- Obama takes aim at ‘corporate deserters’
- Dick’s Sporting Goods lays off 478 PGA golf pros
- Senators: Cease-fire must allow Israel to defend against rockets, tunnels
- Sierra Leone doctor fighting Ebola catches disease
- Iraq welcomes Russian fighter jets, helicopter gunships into ISIL fight
- John McCain laments: Obama’s ‘self-pity … is really kind of sad’
- GOP offer to fix VA gives $10 billion in emergency funds
- Paul Ryan offers to repair U.S. economic safety net with a single grant stream
- Kim Jong-un builds bond with Putin: $250M Russia-backed addition to key port opens
- Pope Francis meets Meriam Ibrahim, a Sudanese woman sentenced to death
Inside the Beltway
Question of the Day
As for good news, the new passports developed by the State Department are “more secure than older versions,” making it less likely the documents will be used fraudulently in their life span.
“State has taken a number of measures to ensure the security and quality of passports and visas, including establishing internal control standards … and initiating new visa policies and procedures,” says the GAO, although the congressional investigative arm cautions that additional measures are needed in the passport-issuance process to minimize risk.
The bad news is that the older versions of passports that have been fraudulently used in the past — “valid until 2011, of which there are more than 20 million in circulation” — remain vulnerable to alteration by such means as photo substitution.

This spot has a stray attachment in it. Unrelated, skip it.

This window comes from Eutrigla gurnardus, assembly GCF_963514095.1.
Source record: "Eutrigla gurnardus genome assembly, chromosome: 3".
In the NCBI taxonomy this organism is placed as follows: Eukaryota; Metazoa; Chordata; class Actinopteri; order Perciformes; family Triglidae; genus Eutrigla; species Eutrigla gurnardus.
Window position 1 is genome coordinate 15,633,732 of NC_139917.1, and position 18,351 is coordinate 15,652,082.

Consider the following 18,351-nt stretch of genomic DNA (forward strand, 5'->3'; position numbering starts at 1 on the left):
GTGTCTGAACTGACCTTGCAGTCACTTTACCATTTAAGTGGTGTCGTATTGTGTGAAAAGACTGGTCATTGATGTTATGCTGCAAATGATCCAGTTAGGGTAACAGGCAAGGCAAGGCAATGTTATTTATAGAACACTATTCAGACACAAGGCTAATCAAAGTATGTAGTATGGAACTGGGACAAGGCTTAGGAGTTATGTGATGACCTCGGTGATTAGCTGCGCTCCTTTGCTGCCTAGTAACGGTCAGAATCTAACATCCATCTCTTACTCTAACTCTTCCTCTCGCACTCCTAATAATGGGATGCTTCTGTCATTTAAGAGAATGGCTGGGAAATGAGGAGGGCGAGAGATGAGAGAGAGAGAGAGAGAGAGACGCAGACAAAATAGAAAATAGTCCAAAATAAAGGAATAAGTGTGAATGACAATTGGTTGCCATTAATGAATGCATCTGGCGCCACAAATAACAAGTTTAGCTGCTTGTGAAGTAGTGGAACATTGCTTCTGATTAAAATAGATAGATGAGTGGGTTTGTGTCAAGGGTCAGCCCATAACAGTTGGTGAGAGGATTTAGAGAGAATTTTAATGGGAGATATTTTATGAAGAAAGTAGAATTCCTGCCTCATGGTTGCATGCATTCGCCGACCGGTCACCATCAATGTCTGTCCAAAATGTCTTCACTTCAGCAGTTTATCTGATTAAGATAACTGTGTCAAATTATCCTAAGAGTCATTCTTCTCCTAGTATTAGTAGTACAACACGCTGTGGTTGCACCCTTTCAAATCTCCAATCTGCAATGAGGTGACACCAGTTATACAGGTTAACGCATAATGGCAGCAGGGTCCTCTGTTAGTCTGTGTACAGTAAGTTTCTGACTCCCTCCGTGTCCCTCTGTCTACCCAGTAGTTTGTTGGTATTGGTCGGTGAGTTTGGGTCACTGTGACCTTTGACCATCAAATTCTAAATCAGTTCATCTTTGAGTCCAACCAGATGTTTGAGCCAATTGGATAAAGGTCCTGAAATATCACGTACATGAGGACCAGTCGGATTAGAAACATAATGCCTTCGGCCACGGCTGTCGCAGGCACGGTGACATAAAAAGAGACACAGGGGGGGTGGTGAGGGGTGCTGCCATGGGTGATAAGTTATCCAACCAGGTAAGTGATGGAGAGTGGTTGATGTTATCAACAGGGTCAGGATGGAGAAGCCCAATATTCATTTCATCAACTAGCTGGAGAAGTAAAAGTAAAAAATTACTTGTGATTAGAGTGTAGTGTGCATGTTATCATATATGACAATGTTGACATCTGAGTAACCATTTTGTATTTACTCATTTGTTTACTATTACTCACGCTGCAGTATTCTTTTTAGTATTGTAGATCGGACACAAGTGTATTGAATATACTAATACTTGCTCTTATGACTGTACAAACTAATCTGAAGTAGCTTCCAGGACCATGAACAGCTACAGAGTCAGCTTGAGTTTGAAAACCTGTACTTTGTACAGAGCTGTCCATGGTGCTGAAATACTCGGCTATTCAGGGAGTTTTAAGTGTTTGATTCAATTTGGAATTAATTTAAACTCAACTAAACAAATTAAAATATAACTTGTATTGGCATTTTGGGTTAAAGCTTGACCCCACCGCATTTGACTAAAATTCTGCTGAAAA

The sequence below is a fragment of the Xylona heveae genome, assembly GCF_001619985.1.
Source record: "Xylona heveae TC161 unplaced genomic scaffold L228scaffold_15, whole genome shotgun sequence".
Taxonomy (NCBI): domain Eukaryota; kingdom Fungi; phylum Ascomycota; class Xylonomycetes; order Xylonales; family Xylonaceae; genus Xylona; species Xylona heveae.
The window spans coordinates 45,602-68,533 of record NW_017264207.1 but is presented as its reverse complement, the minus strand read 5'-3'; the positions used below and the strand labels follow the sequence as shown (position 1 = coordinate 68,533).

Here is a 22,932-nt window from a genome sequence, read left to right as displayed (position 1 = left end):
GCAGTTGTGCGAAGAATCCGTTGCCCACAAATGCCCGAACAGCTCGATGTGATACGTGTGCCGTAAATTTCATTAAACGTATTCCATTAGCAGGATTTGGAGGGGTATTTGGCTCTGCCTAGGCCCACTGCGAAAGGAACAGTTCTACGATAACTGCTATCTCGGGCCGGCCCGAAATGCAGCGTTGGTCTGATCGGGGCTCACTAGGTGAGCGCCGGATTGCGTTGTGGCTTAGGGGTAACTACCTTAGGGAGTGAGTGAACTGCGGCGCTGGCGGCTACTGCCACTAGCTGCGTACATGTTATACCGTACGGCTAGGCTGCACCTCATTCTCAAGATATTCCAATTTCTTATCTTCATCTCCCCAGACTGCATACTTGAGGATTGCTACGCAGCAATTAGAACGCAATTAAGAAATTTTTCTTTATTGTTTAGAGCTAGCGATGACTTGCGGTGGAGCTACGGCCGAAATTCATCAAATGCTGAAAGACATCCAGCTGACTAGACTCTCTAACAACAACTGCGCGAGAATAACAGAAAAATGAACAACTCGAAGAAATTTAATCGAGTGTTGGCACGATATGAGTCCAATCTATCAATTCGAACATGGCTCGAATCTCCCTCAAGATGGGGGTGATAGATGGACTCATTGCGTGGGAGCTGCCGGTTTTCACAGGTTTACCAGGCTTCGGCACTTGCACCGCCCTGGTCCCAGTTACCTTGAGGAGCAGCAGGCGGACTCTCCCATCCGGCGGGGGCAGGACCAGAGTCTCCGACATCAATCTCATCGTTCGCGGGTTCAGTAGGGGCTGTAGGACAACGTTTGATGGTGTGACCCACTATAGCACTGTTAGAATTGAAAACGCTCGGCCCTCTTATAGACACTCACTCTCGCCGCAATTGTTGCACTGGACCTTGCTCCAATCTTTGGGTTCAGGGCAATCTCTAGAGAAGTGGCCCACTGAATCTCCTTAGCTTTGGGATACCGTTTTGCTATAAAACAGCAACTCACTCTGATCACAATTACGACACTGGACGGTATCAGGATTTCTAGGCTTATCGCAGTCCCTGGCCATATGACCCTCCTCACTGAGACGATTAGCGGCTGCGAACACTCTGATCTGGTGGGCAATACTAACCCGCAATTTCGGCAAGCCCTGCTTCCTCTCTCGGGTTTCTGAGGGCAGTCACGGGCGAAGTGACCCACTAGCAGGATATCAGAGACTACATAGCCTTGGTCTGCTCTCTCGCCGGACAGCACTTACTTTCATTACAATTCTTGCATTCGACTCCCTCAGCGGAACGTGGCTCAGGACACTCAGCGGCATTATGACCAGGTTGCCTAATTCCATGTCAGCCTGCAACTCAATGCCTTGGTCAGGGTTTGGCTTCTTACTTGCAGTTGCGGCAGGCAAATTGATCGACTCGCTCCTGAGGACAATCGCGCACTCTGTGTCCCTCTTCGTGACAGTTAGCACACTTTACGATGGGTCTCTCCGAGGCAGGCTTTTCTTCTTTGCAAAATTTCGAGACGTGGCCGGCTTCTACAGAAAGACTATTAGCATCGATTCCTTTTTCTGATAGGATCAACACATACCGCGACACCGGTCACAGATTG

It’s been worse
With all the concern surrounding the increase in terrorism around the world, it so happens this has not been the bloodiest decade for the United States as far as successful “terrorist” hits on U.S. ambassadors and diplomats, albeit the ring of security around the officials is markedly improved.
State Department records reveal that five U.S. ambassadors have been killed by terrorists, the last attack nearly 30 years ago. The five victims:
c AmbassadorJohn Gordon Mein, in Guatemala, on Aug. 28, 1968
c AmbassadorCleo A. NoelJr., in Sudan, on March 1, 1973
c Ambassador Rodger P. Davies, in Cyprus, on Aug. 19, 1974
c Ambassador Francis E. MeloyJr., in Lebanon, on June 16, 1976
c AmbassadorAdolph Dubs, Afghanistan, on Feb. 14, 1979.
c John McCaslin can be reached at 202/636-3284 or firstname.lastname@example.org.
Second- and third-stringers eye 2016 if front-runner stumbles
- 'We're coming for you, Barack Obama': Top U.S. official discloses threat from ISIL terrorists
- Obama orders Pentagon advisers to Ukraine
- NAPOLITANO: What if our democracy is a fraud?
- Hamas rejects Kerry's call for cease-fire; Fears grow others could join fight against Israel
- State Department indicates Nouri al-Maliki's days numbered as Iraq prime minister
- Inside China: Massive flight woes and a missile test
- Algerian plane diverted due to storms, second aircraft: 116 missing
- Evidence shows Russia firing artillery into Ukraine: Pentagon
- Obama family set to buy $4.25M desert home in California: report
- Norway expects imminent 'concrete threat' from ISIL terrorists 'within days'
Obama's biggest White House 'fails'
Celebrities turned politicians
Athletes turned actors
20 gadgets that changed the world
Fighting in Iraq